• Bob Murphy says:

      Josiah I was riffing off news stories that reported NOAA data on US temperatures as further evidence that we had to act now to stop catastrophic climate change.

    • Bob Murphy says:

      It’s odd, Josiah. I told you in the beginning of the post exactly what happened. Are you emailing NOAA and Politico too?

      • Josiah says:

        I can hardly blame NOAA for releasing its data on U.S. temps. But for the analogy you’re making global temps seem more relevant.

        • Bob Murphy says:

          Can you blame Bernie Sanders for saying this means we need action on climate?

          • Josiah says:

            Did Bernie Sanders say that?

  6. David Friedman says:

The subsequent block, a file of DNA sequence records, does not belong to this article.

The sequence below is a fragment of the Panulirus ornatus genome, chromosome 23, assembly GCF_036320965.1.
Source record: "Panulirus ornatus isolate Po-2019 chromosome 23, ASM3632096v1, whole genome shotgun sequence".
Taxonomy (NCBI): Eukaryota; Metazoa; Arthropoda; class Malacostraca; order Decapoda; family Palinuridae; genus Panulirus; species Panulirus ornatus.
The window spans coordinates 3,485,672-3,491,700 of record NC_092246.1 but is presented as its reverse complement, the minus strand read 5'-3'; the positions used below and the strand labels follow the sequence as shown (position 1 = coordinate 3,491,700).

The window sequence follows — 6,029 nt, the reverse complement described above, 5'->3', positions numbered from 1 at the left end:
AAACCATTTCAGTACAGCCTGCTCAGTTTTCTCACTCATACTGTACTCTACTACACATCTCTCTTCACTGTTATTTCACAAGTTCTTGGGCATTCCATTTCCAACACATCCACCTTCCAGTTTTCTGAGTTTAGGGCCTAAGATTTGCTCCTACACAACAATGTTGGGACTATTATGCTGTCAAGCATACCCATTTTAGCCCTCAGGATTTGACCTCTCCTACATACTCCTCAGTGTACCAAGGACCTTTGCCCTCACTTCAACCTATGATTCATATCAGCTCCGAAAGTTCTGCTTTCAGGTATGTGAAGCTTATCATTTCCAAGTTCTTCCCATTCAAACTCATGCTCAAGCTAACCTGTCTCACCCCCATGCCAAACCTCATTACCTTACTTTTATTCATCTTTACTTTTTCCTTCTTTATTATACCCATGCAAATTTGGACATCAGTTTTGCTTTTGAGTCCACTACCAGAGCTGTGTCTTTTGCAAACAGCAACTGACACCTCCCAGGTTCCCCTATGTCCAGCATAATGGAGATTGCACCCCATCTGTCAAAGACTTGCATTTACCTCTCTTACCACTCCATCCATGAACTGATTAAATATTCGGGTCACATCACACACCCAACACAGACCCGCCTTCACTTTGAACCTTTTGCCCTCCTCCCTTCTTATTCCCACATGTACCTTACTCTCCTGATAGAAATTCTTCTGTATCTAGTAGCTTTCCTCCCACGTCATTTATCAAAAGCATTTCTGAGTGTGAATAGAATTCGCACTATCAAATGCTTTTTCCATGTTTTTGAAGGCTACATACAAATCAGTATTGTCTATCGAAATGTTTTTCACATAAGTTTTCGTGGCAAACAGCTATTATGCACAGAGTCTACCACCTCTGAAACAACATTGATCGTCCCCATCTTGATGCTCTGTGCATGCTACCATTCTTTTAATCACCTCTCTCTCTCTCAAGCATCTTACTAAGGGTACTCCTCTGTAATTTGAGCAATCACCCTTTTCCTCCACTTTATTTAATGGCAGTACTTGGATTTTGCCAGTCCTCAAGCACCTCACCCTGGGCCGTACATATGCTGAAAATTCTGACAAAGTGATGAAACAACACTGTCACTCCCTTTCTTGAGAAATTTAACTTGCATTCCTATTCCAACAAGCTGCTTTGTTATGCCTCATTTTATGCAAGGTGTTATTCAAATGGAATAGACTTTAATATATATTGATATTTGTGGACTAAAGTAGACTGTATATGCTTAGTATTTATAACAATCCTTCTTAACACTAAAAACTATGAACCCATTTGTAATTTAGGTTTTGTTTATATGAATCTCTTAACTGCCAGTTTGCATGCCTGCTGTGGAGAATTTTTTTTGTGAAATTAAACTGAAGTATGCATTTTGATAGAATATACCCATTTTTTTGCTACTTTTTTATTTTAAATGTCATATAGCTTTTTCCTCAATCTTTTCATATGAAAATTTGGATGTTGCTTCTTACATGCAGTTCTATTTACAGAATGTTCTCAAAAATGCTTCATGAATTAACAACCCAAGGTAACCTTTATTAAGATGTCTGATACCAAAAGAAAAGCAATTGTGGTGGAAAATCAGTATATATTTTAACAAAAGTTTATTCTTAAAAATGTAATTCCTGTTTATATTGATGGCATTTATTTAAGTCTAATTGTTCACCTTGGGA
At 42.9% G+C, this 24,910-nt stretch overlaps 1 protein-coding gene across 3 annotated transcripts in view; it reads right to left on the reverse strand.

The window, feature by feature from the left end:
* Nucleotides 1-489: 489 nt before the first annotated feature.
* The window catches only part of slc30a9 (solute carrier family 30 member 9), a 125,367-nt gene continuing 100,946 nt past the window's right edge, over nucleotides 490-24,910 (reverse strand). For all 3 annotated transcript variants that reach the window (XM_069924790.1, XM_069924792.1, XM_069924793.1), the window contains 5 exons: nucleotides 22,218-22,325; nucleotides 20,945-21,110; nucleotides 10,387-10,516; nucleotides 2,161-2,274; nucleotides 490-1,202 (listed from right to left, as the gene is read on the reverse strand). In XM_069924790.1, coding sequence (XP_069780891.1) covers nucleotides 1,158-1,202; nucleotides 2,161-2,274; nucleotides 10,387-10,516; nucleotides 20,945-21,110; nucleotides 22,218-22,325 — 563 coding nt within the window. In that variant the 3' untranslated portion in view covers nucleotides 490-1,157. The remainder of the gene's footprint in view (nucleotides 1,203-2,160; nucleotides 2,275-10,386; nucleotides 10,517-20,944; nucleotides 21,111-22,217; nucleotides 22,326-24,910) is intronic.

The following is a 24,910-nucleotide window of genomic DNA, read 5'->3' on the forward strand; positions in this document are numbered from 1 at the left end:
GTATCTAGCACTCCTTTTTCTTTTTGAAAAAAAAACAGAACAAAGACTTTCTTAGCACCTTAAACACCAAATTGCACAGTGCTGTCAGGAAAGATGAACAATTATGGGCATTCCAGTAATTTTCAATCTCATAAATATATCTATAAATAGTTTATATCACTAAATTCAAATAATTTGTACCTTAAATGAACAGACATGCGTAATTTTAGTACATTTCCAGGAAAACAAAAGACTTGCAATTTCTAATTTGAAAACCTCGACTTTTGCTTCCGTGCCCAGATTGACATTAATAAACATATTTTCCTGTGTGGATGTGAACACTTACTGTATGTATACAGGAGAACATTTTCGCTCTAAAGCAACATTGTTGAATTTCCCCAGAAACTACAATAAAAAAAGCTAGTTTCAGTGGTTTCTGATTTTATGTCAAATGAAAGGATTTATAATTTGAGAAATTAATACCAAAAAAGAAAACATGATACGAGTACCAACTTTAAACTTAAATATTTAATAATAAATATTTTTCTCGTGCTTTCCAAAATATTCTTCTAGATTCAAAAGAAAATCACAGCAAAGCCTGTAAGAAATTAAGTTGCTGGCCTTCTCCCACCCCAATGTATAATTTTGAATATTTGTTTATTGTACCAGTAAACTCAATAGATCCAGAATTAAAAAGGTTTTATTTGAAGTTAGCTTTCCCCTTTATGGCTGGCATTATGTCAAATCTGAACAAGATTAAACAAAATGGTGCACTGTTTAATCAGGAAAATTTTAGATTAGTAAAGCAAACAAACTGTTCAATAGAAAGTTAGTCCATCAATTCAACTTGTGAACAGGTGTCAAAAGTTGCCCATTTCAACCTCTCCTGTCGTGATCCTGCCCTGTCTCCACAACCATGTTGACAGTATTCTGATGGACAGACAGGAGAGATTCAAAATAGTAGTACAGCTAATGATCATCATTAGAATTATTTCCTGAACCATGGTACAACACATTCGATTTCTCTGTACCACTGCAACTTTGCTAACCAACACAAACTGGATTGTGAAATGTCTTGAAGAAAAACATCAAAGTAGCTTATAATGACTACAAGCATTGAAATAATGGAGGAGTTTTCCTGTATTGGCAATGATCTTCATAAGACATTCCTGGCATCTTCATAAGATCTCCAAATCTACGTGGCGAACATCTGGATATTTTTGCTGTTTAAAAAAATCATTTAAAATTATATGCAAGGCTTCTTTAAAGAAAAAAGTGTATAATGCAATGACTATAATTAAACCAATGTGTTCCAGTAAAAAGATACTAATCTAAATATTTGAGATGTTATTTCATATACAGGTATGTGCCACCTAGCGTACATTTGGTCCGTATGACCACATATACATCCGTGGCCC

There’s a problem with the analogy. We expect prices to respond to the money supply with a lag of a year or so. The CO2 concentration affects net energy in, hence the rate at which temperature is rising. It’s only with long lags that it determines the equilibrium temperature–long as in at least centuries.

    If that isn’t obvious … . As the Earth warms, the amount of heat it radiates out increases. Increase heat in by X and eventually Earth will warm enough to increase heat out by X, at which point it is again in equilibrium. But that takes a very long time.

    • Bob Murphy says:

      David, right, there’s a ton of things I’m leaving out. E.g. rising CO2 is supposed to have a logarithmic, not linear, effect, and conventional air pollution in the 1950s and 1960s supposedly reflected sunlight back into space. But the standard suite of climate models ten years ago would (and did) predict higher temperatures today because of higher CO2. And would Bernie Sanders want to go on TV and so, “Sure, in 50 years the average temperature for that decade might be 0.3 degrees cooler than this decade, but we still need to act now to avoid catastrophe”?